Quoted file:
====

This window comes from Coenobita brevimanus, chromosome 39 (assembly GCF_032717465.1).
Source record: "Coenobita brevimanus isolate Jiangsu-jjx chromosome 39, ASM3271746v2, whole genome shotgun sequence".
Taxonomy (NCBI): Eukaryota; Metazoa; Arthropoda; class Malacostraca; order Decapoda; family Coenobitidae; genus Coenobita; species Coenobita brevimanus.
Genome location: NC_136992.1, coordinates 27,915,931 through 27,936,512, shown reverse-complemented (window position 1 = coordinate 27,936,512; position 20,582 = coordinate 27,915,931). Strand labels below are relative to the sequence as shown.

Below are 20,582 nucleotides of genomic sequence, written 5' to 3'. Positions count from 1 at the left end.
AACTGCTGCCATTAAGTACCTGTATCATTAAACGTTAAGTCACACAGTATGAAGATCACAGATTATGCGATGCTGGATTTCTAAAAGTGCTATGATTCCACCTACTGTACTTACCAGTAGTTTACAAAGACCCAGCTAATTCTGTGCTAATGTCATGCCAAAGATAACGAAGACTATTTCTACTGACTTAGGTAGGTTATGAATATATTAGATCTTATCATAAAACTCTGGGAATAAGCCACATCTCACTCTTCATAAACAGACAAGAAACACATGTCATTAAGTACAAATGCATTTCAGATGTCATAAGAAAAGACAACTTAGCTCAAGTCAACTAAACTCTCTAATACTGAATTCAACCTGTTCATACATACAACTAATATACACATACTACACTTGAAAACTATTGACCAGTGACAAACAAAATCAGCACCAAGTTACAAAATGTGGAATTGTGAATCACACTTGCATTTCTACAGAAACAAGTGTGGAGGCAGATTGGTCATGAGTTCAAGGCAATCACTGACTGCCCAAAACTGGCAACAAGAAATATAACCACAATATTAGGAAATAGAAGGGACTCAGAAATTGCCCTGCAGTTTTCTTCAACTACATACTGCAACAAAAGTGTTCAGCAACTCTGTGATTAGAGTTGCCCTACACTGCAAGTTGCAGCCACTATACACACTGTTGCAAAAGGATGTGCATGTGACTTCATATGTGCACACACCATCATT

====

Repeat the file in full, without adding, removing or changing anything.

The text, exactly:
This window comes from Coenobita brevimanus, chromosome 39 (assembly GCF_032717465.1).
Source record: "Coenobita brevimanus isolate Jiangsu-jjx chromosome 39, ASM3271746v2, whole genome shotgun sequence".
Taxonomy (NCBI): Eukaryota; Metazoa; Arthropoda; class Malacostraca; order Decapoda; family Coenobitidae; genus Coenobita; species Coenobita brevimanus.
Genome location: NC_136992.1, coordinates 27,915,931 through 27,936,512, shown reverse-complemented (window position 1 = coordinate 27,936,512; position 20,582 = coordinate 27,915,931). Strand labels below are relative to the sequence as shown.

Below are 20,582 nucleotides of genomic sequence, written 5' to 3'. Positions count from 1 at the left end.
AACTGCTGCCATTAAGTACCTGTATCATTAAACGTTAAGTCACACAGTATGAAGATCACAGATTATGCGATGCTGGATTTCTAAAAGTGCTATGATTCCACCTACTGTACTTACCAGTAGTTTACAAAGACCCAGCTAATTCTGTGCTAATGTCATGCCAAAGATAACGAAGACTATTTCTACTGACTTAGGTAGGTTATGAATATATTAGATCTTATCATAAAACTCTGGGAATAAGCCACATCTCACTCTTCATAAACAGACAAGAAACACATGTCATTAAGTACAAATGCATTTCAGATGTCATAAGAAAAGACAACTTAGCTCAAGTCAACTAAACTCTCTAATACTGAATTCAACCTGTTCATACATACAACTAATATACACATACTACACTTGAAAACTATTGACCAGTGACAAACAAAATCAGCACCAAGTTACAAAATGTGGAATTGTGAATCACACTTGCATTTCTACAGAAACAAGTGTGGAGGCAGATTGGTCATGAGTTCAAGGCAATCACTGACTGCCCAAAACTGGCAACAAGAAATATAACCACAATATTAGGAAATAGAAGGGACTCAGAAATTGCCCTGCAGTTTTCTTCAACTACATACTGCAACAAAAGTGTTCAGCAACTCTGTGATTAGAGTTGCCCTACACTGCAAGTTGCAGCCACTATACACACTGTTGCAAAAGGATGTGCATGTGACTTCATATGTGCACACACCATCATT